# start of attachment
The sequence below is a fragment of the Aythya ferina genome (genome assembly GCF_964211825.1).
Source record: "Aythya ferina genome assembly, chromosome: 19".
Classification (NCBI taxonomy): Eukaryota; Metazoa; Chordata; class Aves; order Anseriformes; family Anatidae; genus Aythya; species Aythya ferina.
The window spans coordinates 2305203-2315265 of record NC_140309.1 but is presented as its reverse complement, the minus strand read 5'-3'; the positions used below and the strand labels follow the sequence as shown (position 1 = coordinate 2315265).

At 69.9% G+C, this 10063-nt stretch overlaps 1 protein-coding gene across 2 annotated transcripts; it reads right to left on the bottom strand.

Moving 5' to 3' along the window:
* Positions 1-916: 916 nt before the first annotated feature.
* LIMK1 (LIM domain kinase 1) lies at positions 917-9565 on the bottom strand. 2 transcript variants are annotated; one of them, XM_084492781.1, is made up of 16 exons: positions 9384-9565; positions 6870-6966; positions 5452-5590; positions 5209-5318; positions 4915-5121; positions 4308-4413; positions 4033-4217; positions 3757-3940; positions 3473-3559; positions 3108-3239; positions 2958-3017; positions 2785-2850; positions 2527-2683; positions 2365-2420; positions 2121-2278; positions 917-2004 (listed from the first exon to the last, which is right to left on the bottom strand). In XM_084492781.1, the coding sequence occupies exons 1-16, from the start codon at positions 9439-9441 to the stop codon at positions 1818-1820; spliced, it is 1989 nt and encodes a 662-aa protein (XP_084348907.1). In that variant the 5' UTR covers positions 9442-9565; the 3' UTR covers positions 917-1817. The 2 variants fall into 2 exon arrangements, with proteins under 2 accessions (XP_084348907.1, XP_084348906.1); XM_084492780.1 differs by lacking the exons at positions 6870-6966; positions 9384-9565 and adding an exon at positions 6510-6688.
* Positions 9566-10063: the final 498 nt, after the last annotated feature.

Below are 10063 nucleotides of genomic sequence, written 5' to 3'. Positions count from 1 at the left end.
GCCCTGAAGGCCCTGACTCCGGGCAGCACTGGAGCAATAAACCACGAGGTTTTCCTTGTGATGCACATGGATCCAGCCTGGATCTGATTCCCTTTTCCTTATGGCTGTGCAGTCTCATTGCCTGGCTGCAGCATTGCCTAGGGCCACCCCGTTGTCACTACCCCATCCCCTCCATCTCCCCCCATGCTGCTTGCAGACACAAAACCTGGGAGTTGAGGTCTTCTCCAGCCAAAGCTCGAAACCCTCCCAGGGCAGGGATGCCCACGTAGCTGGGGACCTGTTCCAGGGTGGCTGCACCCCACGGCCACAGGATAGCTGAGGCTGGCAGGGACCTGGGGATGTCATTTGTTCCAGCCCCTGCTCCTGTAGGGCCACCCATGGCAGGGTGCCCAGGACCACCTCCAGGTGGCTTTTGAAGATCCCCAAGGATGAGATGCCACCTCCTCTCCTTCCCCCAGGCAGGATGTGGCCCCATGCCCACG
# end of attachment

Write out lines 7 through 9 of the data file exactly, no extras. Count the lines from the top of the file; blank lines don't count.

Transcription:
* Positions 1-916: 916 nt before the first annotated feature.
* LIMK1 (LIM domain kinase 1) lies at positions 917-9565 on the bottom strand. 2 transcript variants are annotated; one of them, XM_084492781.1, is made up of 16 exons: positions 9384-9565; positions 6870-6966; positions 5452-5590; positions 5209-5318; positions 4915-5121; positions 4308-4413; positions 4033-4217; positions 3757-3940; positions 3473-3559; positions 3108-3239; positions 2958-3017; positions 2785-2850; positions 2527-2683; positions 2365-2420; positions 2121-2278; positions 917-2004 (listed from the first exon to the last, which is right to left on the bottom strand). In XM_084492781.1, the coding sequence occupies exons 1-16, from the start codon at positions 9439-9441 to the stop codon at positions 1818-1820; spliced, it is 1989 nt and encodes a 662-aa protein (XP_084348907.1). In that variant the 5' UTR covers positions 9442-9565; the 3' UTR covers positions 917-1817. The 2 variants fall into 2 exon arrangements, with proteins under 2 accessions (XP_084348907.1, XP_084348906.1); XM_084492780.1 differs by lacking the exons at positions 6870-6966; positions 9384-9565 and adding an exon at positions 6510-6688.
* Positions 9566-10063: the final 498 nt, after the last annotated feature.